In the classroom, you are not concentrating. You are fantasizing on the fall. On his hands holding you, on his breath close to yours and you didn’t perceive a thing as insignificant as his tom-tom mixed with cigarette breath. You just cared about the walk, about you holding hands with him, walking down the road like couples.
A question which has been revolving over the air falls on your head. Mrs B points at you and says “you at the extreme, what is photosynthesis?”
You stand, sluggish. Your eyes dart over your friend, Jessica. She’s mouthing indecipherable words, cupping her palm over her mouth. Mrs B walks to your seat and you feel the whole class’s eyes on you. You feel ashamed. That’s how you feel these days since you began noticing the roundedness of your breasts.
Later, outside the school field, after Mrs B tells you to pick pin in front of the whole class, with your legs trembling and hurting till you feel tears leak from the corners of your eyes, you will ask Jessica, “do you feel ashamed when people look at you?”
Jessica clucks and says, “Yes, I do”
“I felt strange today, with one guy?”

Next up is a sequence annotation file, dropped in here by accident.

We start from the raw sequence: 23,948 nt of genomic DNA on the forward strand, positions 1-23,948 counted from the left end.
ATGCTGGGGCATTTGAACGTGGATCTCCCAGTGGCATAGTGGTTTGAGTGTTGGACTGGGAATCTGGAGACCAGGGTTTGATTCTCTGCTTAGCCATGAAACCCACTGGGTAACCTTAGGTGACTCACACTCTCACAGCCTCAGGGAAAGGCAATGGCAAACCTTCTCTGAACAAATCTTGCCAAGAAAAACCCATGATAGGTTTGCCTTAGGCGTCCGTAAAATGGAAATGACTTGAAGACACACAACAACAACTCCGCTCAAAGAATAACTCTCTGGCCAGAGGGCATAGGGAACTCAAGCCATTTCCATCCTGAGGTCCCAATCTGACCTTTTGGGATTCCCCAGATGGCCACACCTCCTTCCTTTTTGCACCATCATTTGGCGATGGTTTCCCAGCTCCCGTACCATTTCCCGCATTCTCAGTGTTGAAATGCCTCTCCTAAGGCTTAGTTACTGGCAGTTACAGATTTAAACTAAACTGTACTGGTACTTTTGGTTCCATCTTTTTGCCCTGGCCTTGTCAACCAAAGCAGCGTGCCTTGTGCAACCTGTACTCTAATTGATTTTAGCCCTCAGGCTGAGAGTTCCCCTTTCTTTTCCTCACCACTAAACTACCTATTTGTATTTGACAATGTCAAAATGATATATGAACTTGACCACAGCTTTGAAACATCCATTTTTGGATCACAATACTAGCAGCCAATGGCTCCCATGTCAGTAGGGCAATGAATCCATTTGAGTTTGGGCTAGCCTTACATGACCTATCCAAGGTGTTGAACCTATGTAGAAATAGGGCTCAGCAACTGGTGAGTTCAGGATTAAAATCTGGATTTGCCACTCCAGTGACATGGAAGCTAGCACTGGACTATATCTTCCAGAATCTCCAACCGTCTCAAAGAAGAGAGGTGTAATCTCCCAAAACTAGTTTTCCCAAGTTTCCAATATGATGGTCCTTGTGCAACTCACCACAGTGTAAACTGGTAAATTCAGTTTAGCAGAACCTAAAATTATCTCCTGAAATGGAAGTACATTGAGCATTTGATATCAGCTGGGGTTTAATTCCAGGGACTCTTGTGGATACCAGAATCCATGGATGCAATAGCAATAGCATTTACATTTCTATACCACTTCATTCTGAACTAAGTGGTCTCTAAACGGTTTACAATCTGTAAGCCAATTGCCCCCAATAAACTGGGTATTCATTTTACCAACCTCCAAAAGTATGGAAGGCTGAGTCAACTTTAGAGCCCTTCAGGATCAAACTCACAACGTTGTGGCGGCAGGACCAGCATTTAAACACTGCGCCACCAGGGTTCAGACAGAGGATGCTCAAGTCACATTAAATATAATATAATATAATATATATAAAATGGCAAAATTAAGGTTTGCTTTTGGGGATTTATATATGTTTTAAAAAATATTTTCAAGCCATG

“Hian! Which guy?”
“One boy who prevented me from falling inside mud this morning on my way to school.”
“Ok, how did you feel then?”
“He was all over me. I couldn’t get enough of his weight, strength and masculinity.” You gasp. “I have never felt like this before, a sweet sensation on my breasts.”
“Chai! My friend is crushing on someone, who is this fine bobo that my girlfriend is crushing on that even made her forget the meaning of photosynthesis?”
Jessica rambles on. You wander off with her question again. The mango tree you both are sitting under blows fresh air, reaching your nostrils with a slight whoosh.
At home, you try not to think about him. You fight so hard not to tell your mother about him, about how you felt towards the incident that happened earlier today. But soon, she notices everything from how you sing through your chores. How you shake your waist majestically, beaming as you sweep the compound. How you pause at intervals, gazing at nothing in the air.
It’s in those little quiet moments of yours that her voice jolts you to reality, “Nneka nwa m, you are happy. Since you came back from school yesterday, I noticed you are happy.”
“Yes mama, let’s say, I had a very fantastic day.”
“O si no fantastic? Kedu maka cocastic? Eh nne?”
You drop the broom in excitement and run to hug your mother. She sits on a wooden bench in your compound and you climb over her back, giggling like a little puppy.
You meet Kelvin again in the evening of the next day, while you are returning with your friend from the market square where you went to get some egusi for dinner. Somewhere under arching trees, a place dark owing to green leaves.